Just for You (film)

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Just for You
Just for You poster.jpeg
Theatrical release poster
Directed by Elliott Nugent
Produced by Pat Duggan
Written by Robert Carson
Starring Bing Crosby
Jane Wyman
Music by Hugo Friedhofer
Cinematography George Barnes
Edited by Doane Harrison
Ellsworth Hoagland
Distributed by Paramount Pictures
Release dates
  • September 1952 (1952-09)
Running time
104 minutes
Country United States
Language English
Box office $2.9 million (US rentals)[1]

Just for You is a 1952 musical film starring Bing Crosby and Jane Wyman and the final motion picture to be directed by Elliott Nugent.[2] It was nominated for two Academy Awards in 1953.[3]


Widower Jordan Blake is a successful Broadway producer and songwriter, but he has been neglecting his teenaged children, Jerry and Barbara.

In rehearsal with star and girlfriend Carolina Hill, he keeps Jerry waiting, then dismisses a song his son has written as trite. Jordan is also unaware that Jerry is hopelessly in love with Carolina, who has wedding plans of her own...but to Jordan.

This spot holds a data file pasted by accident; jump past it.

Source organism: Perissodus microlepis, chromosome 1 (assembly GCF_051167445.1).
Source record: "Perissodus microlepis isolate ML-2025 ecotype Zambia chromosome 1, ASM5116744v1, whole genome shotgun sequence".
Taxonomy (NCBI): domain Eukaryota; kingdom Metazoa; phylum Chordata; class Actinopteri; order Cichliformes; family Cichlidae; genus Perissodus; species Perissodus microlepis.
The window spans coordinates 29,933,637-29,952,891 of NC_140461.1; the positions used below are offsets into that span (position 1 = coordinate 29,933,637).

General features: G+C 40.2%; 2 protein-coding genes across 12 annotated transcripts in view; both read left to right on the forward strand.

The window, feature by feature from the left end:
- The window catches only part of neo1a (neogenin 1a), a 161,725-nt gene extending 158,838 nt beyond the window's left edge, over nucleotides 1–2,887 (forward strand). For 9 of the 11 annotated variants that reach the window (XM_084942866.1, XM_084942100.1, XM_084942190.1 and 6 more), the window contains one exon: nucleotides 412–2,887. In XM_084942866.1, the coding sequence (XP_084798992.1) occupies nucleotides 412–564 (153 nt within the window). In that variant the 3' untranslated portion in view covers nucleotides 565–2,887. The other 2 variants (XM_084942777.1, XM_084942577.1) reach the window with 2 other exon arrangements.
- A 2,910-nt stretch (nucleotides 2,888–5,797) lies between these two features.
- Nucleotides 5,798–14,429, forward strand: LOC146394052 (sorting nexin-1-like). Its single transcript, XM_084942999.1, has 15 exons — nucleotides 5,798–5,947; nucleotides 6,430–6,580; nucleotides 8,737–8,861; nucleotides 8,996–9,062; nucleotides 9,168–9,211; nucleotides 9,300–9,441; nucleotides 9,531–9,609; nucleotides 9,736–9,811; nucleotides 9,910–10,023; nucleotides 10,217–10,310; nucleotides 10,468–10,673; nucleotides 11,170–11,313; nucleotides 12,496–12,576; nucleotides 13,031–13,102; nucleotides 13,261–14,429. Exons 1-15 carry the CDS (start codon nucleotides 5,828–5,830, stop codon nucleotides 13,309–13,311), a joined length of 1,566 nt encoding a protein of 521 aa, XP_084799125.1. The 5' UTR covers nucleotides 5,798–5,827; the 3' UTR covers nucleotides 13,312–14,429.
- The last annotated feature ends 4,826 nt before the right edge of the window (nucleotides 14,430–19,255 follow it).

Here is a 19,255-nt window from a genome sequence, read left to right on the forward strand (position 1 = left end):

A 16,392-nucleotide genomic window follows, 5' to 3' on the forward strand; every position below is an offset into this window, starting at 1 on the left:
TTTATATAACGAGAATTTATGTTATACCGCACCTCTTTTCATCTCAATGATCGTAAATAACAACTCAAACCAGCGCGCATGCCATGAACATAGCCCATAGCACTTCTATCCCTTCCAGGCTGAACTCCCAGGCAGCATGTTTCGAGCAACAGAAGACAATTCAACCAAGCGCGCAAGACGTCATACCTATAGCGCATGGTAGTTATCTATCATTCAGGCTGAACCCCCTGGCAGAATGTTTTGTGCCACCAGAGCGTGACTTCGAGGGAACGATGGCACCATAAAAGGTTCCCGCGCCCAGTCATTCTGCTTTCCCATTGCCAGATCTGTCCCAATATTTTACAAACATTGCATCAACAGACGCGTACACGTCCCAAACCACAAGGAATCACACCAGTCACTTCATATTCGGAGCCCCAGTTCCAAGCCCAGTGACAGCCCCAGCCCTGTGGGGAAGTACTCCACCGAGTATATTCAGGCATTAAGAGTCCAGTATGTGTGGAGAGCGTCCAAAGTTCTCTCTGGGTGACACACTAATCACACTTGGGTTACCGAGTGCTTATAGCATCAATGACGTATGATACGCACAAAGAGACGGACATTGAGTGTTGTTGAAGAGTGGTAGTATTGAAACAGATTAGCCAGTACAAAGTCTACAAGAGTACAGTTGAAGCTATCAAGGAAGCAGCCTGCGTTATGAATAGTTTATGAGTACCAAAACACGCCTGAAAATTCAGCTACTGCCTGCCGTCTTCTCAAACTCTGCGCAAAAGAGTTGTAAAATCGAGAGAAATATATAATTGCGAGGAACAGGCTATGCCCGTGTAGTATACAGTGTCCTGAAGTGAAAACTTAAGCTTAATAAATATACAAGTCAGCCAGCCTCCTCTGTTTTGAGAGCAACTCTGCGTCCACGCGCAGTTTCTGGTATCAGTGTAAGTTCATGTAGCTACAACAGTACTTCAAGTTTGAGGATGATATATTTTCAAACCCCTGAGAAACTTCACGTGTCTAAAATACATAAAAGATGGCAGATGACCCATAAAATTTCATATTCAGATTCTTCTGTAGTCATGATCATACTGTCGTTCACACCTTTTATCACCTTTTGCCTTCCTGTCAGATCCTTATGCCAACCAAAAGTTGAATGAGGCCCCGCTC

Then when daughter Barbara ends up in night court with her governess, who has been arrested for a drunken disagreement with a police officer, Jordan realizes he needs to spend more time with his kids.

At the urging of Carolina, he takes both to a resort, not far from a finishing school that Barbara would love to attend. Without realizing that Alida De Bronkhart is the headmistress there, Jordan tries to learn from Alida the best way to get a girl accepted at the exclusive school. He also performs an old vaudeville song for the trustees, causing his daughter great embarrassment.

Carolina has a heart-to-heart talk with young Jerry about being in love. He mistakenly believes Carolina means him when she mentions her intention to marry. Jerry is crushed when he learns on the radio that Carolina is engaged to his father. Heartbroken, he enlists in the Air Force and leaves home.

Time goes by. In wartime, Jordan does his part by performing on a USO tour of Alaska. He speaks from the heart about the highs and lows of raising children, unaware that his son is in the audience. They, along with Carolina, are eventually reunited.



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